If you are involved in the world of business regulation, 'planning for it' means building a compliance calendar that is customized to meet the needs of your organization. Compliance calendars track and organize important dates and deadlines associated with critical regulations, reporting obligations, industry filings, permits and licenses. At a glance, interested stakeholders can see which compliance obligations are on the horizon, which regulatory agency requested these reports and who among your workforce is responsible for preparing the report, among other things.
In order to gain the full benefit of compliance calendars, it is important to develop a calendar template. Calendar templates standardize the format of your calendar, making it easier for the compliance team to drop in information and easier for readers to understand the extent to which the compliance initiative will affect their jobs. Below, we review some of the advantages of using a compliance calendar and give some helpful advice on how to start building your calendar template.
Three Benefits of a Compliance Calendar Template
- Take a proactive approach to compliance obligations.
- Ensure that the compliance process is transparent
- Centralize compliance management of international operations
Building Your Compliance Calendar Template
- Before you begin. Any top-tier compliance management system will include options for customizing and automating your compliance calendar. Most feature easy-to-use calendar creation tools that allow you to map out your upcoming compliance obligations and make detailed plans for their completion. But before jumping into the template building software, it is wise to sit down with compliance officers, your legal team and any other interested stakeholders to review your current compliance manual. This is the time to ensure that any new or updated regulations are fully addressed by company policy. This meeting can also serve as an opportunity to review the way policies in practice match the guidelines set forth by the manual and suggest any edits or procedural changes.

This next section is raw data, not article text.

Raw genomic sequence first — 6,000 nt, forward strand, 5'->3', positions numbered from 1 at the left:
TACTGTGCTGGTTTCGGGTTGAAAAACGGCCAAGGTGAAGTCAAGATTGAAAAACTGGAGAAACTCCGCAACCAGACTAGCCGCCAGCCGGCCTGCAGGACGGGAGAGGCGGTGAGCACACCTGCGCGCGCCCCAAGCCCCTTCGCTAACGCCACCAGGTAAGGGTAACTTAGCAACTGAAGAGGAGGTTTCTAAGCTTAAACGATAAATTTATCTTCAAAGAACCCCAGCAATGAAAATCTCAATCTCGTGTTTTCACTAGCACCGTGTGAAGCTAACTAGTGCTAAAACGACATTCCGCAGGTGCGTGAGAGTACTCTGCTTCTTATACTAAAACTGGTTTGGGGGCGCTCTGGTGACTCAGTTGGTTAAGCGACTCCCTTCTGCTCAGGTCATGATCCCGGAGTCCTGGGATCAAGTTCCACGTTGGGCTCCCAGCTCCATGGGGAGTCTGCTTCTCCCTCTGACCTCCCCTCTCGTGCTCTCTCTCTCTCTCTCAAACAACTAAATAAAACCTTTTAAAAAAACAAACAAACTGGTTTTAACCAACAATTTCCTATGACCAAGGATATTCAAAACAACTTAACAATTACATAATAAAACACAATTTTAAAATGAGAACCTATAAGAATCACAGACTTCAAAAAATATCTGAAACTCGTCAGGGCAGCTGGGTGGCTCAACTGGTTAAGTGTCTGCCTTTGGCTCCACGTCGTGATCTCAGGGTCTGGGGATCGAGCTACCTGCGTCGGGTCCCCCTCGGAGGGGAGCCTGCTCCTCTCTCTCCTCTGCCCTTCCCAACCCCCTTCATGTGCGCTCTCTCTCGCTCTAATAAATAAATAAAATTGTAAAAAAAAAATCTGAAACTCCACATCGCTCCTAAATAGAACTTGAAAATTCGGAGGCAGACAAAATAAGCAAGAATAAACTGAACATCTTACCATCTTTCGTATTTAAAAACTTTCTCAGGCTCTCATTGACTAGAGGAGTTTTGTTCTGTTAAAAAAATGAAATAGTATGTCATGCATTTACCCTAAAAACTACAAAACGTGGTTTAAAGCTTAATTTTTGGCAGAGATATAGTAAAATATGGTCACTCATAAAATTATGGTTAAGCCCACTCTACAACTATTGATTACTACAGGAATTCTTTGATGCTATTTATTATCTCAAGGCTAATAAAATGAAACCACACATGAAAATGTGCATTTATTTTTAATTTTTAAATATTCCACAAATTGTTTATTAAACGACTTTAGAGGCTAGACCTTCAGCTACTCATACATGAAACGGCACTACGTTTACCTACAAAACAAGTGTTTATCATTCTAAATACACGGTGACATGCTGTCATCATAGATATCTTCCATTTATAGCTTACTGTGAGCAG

- Determine your calendar headings. At this stage of your compliance calendar construction, it is helpful to strategize which calendar headings are going to be most useful for your organization. Common calendar designations include Current Activity or Current Action, which provides a brief title for the compliance obligation under consideration.
Following this label, one would expect a heading along the lines of Required By or Reporting Body. The idea here is to clearly indicate the regulatory agency or internal organization department to which the calendar entry is targeted.
Once these parameters are set, it is important to name a Responsible Person or Responsible Department for each compliance activity so that accountability for each initiative is clearly understood.
The next heading, and perhaps one of the most important ones, is the deadline designation. If the particular compliance issue in question has a recurrent deadline, then it can be very beneficial to note whether it revolves on a monthly, quarterly or annual basis. If you are using automated alert procedures, you may want to gauge how often the person responsible should be notified of upcoming compliance deadlines and how much lead-time such a person would realistically need to fulfill his or her duties.
Finally, if your compliance procedure includes independent verification for actions taken, it is useful to include Reviewed By, Sent To and Filed headings, providing opportunities for those individuals responsible to initial or otherwise document the initiative's status toward completion.
It is important to note that the headings listed above are simply suggestions based on the organization of common compliance calendar templates. Your specific calendar may vary by the needs of your organization or industry. These variations point to the need for customization options when considering any third-party compliance software solutions.
- Consider calendar access. For your calendar to be truly useful, all affected parties need to be able to consult it and manage their time and activity accordingly. Once you arrive upon the basics of your compliance calendar template, give some thought as to how you will distribute this information to the rest of your organization. Though editing the calendar may be reserved for the chief compliance officer, at the very least, the persons responsible should be given access to the information, as well as any manager or team leader who would verify their work. Other organizations view compliance as an activity affecting every employee, and may make some aspects of their compliance calendar available to the wider employee population.